This year I really ticked up the amount of 9mm I’m shooting and the drills I run though. I’m shooting about 1300 rounds a month in the warm months (March-Oct) and about 600 in the winter. I’ve noticed that I’m much faster out of the holster and more consistent in my draw. My reloads went from decent to a routine that is blazing quick and fumble free. My time from the shot timer start buzzer to first shot on target is quicker with a much higher first hit percentage. My F.A.S.T drill time keeps dropping, now 2 seconds faster than last year at this time. I’ve placed in some competitive shoots (2nd place in division) and it wasn’t for the procedurals I get at IDPA, I’d be placing there too – I have a problem following all the rules.

    Like all things, shooting has a cost. $2000 for ammo for the year can buy you 10,000 rounds of 9mm (16,000 if you reload) or more .22 than you can shoot. Shooting 10,000 rounds a year will turn you from average to pretty damn good. Getting from pretty damn good to great takes a lot more money and lot more time – it becomes a job at that point.

  6. Monte says:

    I’d add that those of us who can’t shoot and can’t write, comment. ;)

  7. IllTemperedCur says:

    I have some really bad habits (like anticipating recoil) that I can only shake through lots of practice, like a minimum of twice a month range visits. Anything less, and the bad habits jump back in. Frustrating at times, but that’s life.

    I always loved the way Chet Atkins used to rate his guitar playing “I’m a little bit above below-average”. Humble indeed.

  8. Harold says:

    For me, it was more than a decade of informal practice starting in late kindergarten or first grade cemented by a couple of years on my JROTC smallbore high school rifle team (even lettered much to my amazement). That latter practice, with Winchester Model 52 rifles (accurate with a superb trigger but not super-ergonomic), 2 strings of 10 rounds in two positions roughly 4 days a week (plus a round or 3 at the beginning to make sure it was still sighted in), made a fantastic difference. So did a lot of wing-shooting; I never got the hang of that, but it made me real good at rifle snap shooting.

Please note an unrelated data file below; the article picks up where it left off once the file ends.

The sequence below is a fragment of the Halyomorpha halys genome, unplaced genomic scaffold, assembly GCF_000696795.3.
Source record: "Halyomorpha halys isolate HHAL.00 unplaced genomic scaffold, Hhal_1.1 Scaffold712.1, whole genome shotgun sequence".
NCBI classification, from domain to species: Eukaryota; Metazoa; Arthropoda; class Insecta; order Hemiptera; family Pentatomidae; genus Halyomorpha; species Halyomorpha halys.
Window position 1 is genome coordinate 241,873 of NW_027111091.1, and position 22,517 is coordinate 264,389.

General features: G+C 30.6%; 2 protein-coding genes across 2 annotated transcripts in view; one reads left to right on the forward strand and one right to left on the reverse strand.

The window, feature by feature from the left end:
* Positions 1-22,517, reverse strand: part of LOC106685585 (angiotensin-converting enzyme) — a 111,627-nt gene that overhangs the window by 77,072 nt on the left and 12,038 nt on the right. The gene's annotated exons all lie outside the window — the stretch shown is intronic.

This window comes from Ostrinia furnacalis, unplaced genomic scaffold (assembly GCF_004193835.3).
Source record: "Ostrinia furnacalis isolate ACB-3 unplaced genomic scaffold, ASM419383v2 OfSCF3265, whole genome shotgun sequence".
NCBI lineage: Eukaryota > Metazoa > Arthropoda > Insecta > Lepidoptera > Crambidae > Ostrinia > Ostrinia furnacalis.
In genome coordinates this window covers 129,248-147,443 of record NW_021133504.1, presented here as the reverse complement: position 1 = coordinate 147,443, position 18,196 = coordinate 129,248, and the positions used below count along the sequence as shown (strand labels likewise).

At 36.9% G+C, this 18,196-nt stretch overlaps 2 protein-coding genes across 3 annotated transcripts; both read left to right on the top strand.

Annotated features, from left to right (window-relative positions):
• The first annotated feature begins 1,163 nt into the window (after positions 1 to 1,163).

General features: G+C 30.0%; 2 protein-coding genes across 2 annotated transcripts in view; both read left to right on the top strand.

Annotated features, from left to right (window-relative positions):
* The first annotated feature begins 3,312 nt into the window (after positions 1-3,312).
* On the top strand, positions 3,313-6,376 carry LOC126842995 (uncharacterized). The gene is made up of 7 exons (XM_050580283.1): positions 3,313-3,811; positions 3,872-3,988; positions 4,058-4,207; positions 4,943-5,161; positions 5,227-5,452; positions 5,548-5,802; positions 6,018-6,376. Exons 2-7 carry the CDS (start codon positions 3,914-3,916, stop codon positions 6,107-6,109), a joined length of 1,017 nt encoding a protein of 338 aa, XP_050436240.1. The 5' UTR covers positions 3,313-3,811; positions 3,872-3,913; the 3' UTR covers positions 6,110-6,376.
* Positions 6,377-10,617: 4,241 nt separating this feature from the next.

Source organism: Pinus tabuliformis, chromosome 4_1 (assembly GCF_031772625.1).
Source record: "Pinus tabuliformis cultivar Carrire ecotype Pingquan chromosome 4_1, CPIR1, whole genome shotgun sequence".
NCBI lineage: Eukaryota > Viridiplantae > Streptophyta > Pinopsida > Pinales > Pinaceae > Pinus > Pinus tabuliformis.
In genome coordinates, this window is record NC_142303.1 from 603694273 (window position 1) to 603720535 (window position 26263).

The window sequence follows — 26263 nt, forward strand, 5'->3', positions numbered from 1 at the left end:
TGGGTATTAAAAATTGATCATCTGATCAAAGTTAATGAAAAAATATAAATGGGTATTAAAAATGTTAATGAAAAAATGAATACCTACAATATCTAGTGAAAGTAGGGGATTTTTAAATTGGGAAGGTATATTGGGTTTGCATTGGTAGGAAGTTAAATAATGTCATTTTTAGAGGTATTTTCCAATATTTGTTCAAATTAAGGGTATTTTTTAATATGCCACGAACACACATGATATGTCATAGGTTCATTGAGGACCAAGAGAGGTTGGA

Echoing Andy B., the one real competition I participated in but more, all the hunting I’ve done seems to make a big difference in not falling apart under pressure. I also seem to have a talent for it, or at least with good 1911s, I can go years without firing a shot and not lose anything to speak of. Even keep the rounds in the back when I shoot offhand, although the groups aren’t very nice.

    Note I’m not a great pistol shot, but I pretty much keep all my rounds in the “vital zone” black, and I make sure to include very close range, only focus on the front sight, and rapid fire practice when I can get to a range. Really hope I never have to use all this, but I’m reasonably confident if it comes to it.

  9. Heather from AK says:

    Additionally, since it seems relevant, the rule of 10,000 applies in shooting as much as anything else. 10,000 being the number of repetitions needed to become unconsciously competent in something, as opposed to consciously competent, consciously incompetent, or unconsciously incompetent.

    A trip to the range every so often, plus a class every so often, keeps me at the consciously competent stage.

  10. Shooting skill is a combination of inherent capability and practice (although practice matters most). Unfortunately, some of the inherent capability is biological. I remember reading an NIJ study some years ago that compared male and female police officers, and concluded that hormone levels played an important role in this, with menstrual cycle playing a part. Equally practiced, the marksmanship skills of female officers just before their period declined to the skill level that male officers had all the time. In short, females were biologically advantaged over males at least 14 days of each month. (I suppose that the same advantages women have in dealing with screaming infants apply to dealing with the sound and recoil of a gun.)

    If I lived in a place where we had much crime, I would probably work harder on practice. But where I live? Why?

  11. chris says:

    When I was much younger and still had good eyes myself & my shooting partner both worked nights. Being young we didn’t need a whole lot of sleep so we broke up our day by working out & reloading. You tend to accumulate a lot of ammo that way so on our days off we shot-a lot. at least 1000 rnds apiece. This was with single stack 1911s. We got real good at everything. Now 40 or so years later I long for the days when hitting the targets accurately was a given Instead trying to acquire a decent site picture wearing bi-focals. Youth & time youth & time.